Packing up a kitchen is tedious, but you must do it when relocating. Many items are fragile, heavy, bulky, or just in volume. To simplify the job, consider downsizing to cut the clutter and make your packing easier. Here are seven kitchen items not worth packing when making a residential move.

1. Refrigerator and Freezer Items

While it might cross your mind to stock a few coolers with ice and haul refrigerator and freezer items to your new place, it’s not worth the time, money, or effort. So, in the weeks before your move, make meal plans based on the perishables you have left. You can even find recipes based on what you already have. This way, you save money, create less waste, and make your move easier.

2. Expired Pantry Foods

Chances are, if you’re like most people, you have a wide variety of foods left in your pantry. Try to eat these with your perishables to lighten the load. As you go through your stock, throw out any boxed, jarred, canned, or bagged items that have expired. While some things may still be good, they aren’t worth hauling.

3. Mismatched Dishes and Mugs

If you have multiple shelves filled with mismatched dishes and mugs, now is the time to consider downsizing by donating good items or discarding ones that are broken or too chipped to donate. This will lighten your load. Keep a few favorites if necessary, but let go of the extras. Start fresh by treating yourself to new unbroken sets after your move.

4. Unused Small Appliances

Do you have an old waffle maker you never use? An old, slow-cooker without the ability to remove the ceramic cooking part for cleaning? Other once-trendy small appliances now sitting on shelves, taking up space and collecting dust? If so, moving is the perfect excuse to permit yourself to let them go. Make your move easier by donating, gifting, or selling unused small appliances.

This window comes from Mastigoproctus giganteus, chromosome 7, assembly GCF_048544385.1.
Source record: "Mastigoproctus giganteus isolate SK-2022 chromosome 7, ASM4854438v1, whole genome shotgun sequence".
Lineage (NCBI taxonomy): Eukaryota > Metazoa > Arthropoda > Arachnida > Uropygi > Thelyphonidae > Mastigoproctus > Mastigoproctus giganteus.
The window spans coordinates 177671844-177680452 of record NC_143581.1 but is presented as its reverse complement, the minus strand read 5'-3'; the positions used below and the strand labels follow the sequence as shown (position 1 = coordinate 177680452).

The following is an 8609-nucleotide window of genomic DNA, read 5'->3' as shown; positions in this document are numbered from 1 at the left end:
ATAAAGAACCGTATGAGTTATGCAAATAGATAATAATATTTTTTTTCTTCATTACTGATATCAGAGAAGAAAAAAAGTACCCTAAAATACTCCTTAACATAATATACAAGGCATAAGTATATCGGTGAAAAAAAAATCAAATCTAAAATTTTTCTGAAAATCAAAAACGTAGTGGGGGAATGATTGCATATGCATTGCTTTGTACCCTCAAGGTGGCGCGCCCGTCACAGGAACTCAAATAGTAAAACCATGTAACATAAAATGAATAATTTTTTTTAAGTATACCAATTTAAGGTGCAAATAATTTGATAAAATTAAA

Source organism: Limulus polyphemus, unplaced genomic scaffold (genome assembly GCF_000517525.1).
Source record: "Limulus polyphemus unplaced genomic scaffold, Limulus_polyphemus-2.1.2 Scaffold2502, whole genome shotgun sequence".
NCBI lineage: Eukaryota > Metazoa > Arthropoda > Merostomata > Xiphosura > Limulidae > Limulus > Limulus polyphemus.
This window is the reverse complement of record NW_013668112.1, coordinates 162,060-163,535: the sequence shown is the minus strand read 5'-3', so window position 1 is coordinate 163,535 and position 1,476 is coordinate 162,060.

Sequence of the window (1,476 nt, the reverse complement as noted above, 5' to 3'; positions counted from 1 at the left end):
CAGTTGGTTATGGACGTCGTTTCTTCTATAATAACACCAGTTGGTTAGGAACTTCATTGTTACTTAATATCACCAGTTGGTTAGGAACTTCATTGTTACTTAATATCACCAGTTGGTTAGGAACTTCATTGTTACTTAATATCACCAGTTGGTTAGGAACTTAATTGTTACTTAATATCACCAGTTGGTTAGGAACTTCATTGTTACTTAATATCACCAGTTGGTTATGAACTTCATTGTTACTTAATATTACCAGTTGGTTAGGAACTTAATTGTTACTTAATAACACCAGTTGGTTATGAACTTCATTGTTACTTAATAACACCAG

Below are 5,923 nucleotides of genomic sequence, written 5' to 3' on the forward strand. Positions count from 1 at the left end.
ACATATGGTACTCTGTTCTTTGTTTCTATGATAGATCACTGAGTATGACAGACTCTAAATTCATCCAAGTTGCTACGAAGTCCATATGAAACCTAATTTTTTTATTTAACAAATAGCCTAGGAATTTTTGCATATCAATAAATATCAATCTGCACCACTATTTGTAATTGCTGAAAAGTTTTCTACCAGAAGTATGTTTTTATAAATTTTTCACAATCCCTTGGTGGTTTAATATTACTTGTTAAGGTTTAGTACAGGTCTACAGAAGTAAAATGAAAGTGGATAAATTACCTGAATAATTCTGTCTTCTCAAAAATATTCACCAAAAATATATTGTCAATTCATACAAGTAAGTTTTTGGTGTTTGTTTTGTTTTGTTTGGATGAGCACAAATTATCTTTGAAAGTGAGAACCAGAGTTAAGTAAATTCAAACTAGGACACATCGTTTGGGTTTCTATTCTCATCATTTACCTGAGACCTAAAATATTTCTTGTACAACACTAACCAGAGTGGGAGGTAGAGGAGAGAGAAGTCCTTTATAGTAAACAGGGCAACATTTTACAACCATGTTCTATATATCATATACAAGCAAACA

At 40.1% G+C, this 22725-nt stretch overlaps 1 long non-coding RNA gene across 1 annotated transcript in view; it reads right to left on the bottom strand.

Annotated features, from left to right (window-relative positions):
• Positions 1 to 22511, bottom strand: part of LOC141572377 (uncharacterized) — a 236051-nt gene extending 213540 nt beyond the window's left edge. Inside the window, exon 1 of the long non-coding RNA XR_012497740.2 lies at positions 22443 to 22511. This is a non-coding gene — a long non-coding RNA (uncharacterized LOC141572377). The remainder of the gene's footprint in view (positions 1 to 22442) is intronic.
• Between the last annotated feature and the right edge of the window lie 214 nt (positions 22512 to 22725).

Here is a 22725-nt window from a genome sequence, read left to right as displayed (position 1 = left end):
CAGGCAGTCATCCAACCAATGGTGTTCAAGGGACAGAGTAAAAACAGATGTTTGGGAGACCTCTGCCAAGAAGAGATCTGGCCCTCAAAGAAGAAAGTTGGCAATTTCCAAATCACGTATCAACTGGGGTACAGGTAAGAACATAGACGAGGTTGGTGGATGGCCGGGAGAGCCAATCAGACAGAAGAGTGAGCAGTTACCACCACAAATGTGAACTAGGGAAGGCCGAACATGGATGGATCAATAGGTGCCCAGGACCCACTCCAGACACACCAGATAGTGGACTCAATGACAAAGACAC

5. Old Dishcloths, Dishtowels, and Potholders

Instead of folding old dishcloths and dishtowels for reuse in your new home, plan to repurpose them by using them as cleaning rags or packing materials. No need to carefully pack worn or stained dishcloths. And do you want dingy potholders in your new kitchen? Plan to discard ones that are old, worn, stained, or have burn spots, and gift yourself new ones.

6. Duplicate Cooking Utensils

There’s a good chance you’ve accumulated dozens of cooking utensils over the years. If you have two or more sets of measuring cups, spoons, whisks, spatulas, or other items, consider giving them away, selling them, or donating them. You probably don’t need the excess and can use the extra space.

7. Junk Drawer Items

Junk drawers are probably the hardest to purge because items in these drawers are often ones you think you need but never do. Or they’re filled with takeout menus and other items that probably won’t get used if you’re moving to a new location. A good rule of thumb is to go through the junk drawer and toss items not used in the last year.

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